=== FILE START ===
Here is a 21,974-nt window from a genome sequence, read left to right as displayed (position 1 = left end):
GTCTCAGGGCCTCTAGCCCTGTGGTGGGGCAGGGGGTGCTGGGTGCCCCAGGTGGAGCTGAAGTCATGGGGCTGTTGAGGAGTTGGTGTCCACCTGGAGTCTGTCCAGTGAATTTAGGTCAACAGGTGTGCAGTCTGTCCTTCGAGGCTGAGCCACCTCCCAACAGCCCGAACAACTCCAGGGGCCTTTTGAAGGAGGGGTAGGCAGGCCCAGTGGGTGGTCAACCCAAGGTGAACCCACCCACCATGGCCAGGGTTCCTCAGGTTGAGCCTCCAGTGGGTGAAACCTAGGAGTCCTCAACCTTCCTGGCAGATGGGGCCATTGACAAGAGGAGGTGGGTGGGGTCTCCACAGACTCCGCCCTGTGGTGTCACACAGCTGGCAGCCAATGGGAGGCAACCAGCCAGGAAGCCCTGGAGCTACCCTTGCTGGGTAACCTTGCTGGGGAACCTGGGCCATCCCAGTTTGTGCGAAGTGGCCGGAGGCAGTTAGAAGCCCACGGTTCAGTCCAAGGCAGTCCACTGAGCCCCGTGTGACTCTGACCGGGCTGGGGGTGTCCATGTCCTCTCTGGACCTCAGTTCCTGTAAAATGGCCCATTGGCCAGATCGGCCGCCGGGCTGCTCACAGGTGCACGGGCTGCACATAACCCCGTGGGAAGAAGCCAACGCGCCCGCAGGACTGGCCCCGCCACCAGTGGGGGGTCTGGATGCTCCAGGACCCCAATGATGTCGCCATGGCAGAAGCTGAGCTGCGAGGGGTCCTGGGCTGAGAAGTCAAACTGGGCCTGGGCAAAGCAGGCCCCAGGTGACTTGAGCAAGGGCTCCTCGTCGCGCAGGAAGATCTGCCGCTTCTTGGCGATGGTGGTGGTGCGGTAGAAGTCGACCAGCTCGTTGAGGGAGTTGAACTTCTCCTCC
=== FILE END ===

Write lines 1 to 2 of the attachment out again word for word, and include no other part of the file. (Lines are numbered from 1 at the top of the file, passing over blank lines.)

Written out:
Here is a 21,974-nt window from a genome sequence, read left to right as displayed (position 1 = left end):
GTCTCAGGGCCTCTAGCCCTGTGGTGGGGCAGGGGGTGCTGGGTGCCCCAGGTGGAGCTGAAGTCATGGGGCTGTTGAGGAGTTGGTGTCCACCTGGAGTCTGTCCAGTGAATTTAGGTCAACAGGTGTGCAGTCTGTCCTTCGAGGCTGAGCCACCTCCCAACAGCCCGAACAACTCCAGGGGCCTTTTGAAGGAGGGGTAGGCAGGCCCAGTGGGTGGTCAACCCAAGGTGAACCCACCCACCATGGCCAGGGTTCCTCAGGTTGAGCCTCCAGTGGGTGAAACCTAGGAGTCCTCAACCTTCCTGGCAGATGGGGCCATTGACAAGAGGAGGTGGGTGGGGTCTCCACAGACTCCGCCCTGTGGTGTCACACAGCTGGCAGCCAATGGGAGGCAACCAGCCAGGAAGCCCTGGAGCTACCCTTGCTGGGTAACCTTGCTGGGGAACCTGGGCCATCCCAGTTTGTGCGAAGTGGCCGGAGGCAGTTAGAAGCCCACGGTTCAGTCCAAGGCAGTCCACTGAGCCCCGTGTGACTCTGACCGGGCTGGGGGTGTCCATGTCCTCTCTGGACCTCAGTTCCTGTAAAATGGCCCATTGGCCAGATCGGCCGCCGGGCTGCTCACAGGTGCACGGGCTGCACATAACCCCGTGGGAAGAAGCCAACGCGCCCGCAGGACTGGCCCCGCCACCAGTGGGGGGTCTGGATGCTCCAGGACCCCAATGATGTCGCCATGGCAGAAGCTGAGCTGCGAGGGGTCCTGGGCTGAGAAGTCAAACTGGGCCTGGGCAAAGCAGGCCCCAGGTGACTTGAGCAAGGGCTCCTCGTCGCGCAGGAAGATCTGCCGCTTCTTGGCGATGGTGGTGGTGCGGTAGAAGTCGACCAGCTCGTTGAGGGAGTTGAACTTCTCCTCC